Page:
Introduction: Lunchbox for People With Hemiplegia
Many people suffer from Hemiplegia, which strains movement of one side of the body due to lack of fine motor skills. Many activities that require the use of two hands are strenuous to complete for individuals with Hemiplegia. Furthermore, actions such as gripping a toothbrush or turning a doorknob are difficult for people with this condition; thus, simplified everyday products that only require the sole use of one side of the body are needed to meet the needs of these individuals.
An example of an everyday product is the lunch box, which can be opened in a variety of ways. However, many of the lunch bags on the market demand the use of two, strong hands to be used properly. Without these physical abilities, those with Hemiplegia lack products that they can use for themselves. The project aims to create a lunch box that can be opened with one hand so that individuals with Hemiplegia can easily open their lunch box without major difficulty or strain.
Important documents for our project:
Step 1: Materials and Tools
For this project, you will need:
- An Igloo Playmate Pal 7 In. Cooler - $12.99
- Igloo ice pack - $1.99
- Plastic Bonder - $10.49
- Rubber Feet - $4.29
- Strap with metal hook clips on the end
- Spray paint - $4.32
- Access to a 3D Printer
- PETG Filament for 3D Printer
- Drill with cross shaped drill bit
- Cross headed screwdriver
Step 2: Remove Lid
Remove end caps from lunchbox using a thin object. You may throw these end caps away. Remove the screws using a cross shaped screwdriver. Keep the screws for later. Separate the lid of the lunchbox from the base of the lunchbox.
Step 3: Remove Button From Lid
Flip the lid so that concave part is facing up. Pinch the part of the button that is closest to the side of the lid and push the button out. Remove the entire button mechanism from lid.
Step 4: Paint Button
Using blue rustoleum furniture spray, spray paint the entire button. Allow first layer to dry and add another layer. Repeat this process one more time and allow the button to dry completely
Step 5: Place Button Back Into Lid
Place the plastic piece into the lunchbox such that the extended part of the piece is towards the side of the lid and the spring goes into the depression on the lid. Once placed in securely, snap the button back in with the ridge of the button pointing towards the handle of the lunchbox (see video for more details).
Step 6: Reassemble Lunchbox
Place the lid back onto the lunchbox such that the logo on the lid is facing in the same direction as the sticker on the front of the base. Make sure to snap the lid into place securely. Fasten the lid back on with the screws removed in Step 2.
Step 7: Print End Caps
Download the .stl file provided. Using a 3d printer with PETG filament, print out two end caps. (Note: .stl file is already scaled to correct size)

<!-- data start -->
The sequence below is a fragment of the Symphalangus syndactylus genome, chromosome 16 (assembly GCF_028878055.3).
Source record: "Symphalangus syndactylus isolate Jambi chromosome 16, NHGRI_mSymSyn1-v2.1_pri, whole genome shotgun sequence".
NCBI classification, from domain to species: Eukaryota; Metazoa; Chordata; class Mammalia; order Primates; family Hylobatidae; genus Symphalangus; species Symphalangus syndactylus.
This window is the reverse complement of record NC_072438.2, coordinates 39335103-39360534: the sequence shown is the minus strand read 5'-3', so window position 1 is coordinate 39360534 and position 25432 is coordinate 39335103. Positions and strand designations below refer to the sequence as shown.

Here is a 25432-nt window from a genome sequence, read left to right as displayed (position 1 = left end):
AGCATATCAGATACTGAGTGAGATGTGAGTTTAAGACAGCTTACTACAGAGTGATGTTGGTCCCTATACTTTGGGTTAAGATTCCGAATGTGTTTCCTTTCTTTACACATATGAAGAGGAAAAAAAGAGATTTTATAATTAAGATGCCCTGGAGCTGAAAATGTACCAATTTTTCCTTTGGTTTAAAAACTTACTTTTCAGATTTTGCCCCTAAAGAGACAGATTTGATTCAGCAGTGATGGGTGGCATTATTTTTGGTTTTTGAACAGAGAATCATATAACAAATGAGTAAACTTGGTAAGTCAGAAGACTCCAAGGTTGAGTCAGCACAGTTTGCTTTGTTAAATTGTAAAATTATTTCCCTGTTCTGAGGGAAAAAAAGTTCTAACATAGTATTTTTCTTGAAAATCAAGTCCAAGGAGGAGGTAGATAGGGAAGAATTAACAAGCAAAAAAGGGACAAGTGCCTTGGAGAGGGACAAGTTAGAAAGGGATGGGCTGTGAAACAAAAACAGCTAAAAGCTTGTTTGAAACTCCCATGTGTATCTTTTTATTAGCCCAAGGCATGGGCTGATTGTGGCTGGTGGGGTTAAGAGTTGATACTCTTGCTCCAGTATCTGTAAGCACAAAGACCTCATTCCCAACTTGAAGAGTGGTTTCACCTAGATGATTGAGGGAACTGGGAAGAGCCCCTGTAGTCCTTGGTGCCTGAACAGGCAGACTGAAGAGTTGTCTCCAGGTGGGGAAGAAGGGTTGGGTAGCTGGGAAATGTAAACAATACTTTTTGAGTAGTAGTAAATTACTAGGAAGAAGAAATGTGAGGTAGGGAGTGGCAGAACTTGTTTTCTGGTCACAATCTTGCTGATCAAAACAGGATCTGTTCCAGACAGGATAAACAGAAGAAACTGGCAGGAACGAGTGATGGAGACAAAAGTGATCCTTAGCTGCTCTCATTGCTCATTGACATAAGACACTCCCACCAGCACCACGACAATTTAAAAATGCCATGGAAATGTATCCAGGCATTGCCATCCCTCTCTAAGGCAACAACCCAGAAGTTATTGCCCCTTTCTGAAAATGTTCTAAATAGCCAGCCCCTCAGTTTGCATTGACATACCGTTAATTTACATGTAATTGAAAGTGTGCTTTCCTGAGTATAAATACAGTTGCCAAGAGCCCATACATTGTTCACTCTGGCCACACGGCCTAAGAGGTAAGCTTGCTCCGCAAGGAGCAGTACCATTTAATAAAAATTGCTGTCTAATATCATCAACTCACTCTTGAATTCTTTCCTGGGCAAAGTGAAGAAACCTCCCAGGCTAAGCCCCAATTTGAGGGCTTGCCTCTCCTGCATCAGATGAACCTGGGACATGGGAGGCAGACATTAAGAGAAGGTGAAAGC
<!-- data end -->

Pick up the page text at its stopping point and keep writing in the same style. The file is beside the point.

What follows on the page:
Step 8: Apply Plastic Bonder
Squeeze out plastic bonder from the tube and mix thoroughly. Apply to the outside of the printed end caps and snap end caps firmly into the side of the lunchbox with the protruding end of the end cap pointing directly upwards in respect to the lunchbox (see video).
Step 9: Add Rubber Feet
Using a cross-headed drill bit, slowly drill the rubber feet onto the bottom of the lunchbox such that each rubber foot is at a different corner of the lunchbox and is completely contained in the rectangle bounded by the protrustion on the bottom (see video).
Step 10: Attach Strap
Attach each end of the strap to the holes in the end caps such that the hook is facing downwards. Once attached, rotate the strap such that the hook now face upwards.
Step 11: Improvements and Extensions
Currently, because of the rubber feet attached to the bottom of the lunchbox, the center of gravity of the total system is higher than before. This makes it so that when the lunchbox is opened and the icepack is removed, the lunchbox almost always tips over. A possible workaround for this is to place ankleweights in the insulating foam at the bottom of the lunchbox. This will lower the center of mass, decreasing the chance that the lunchbox tips over.
While the paint on the button seems very resistant to scratching, it can come off after lots of use. An alternative to using the rustoleum spray paint is to use a dye to color the button, however, ensure that the dye is food safe because the client will be using the button every time before they eat.
For mass production of the lunchbox, we would contact the production department of the Igloo Playmate Pal Cooler and talk to them about directly adding our adjustments when manufacturing.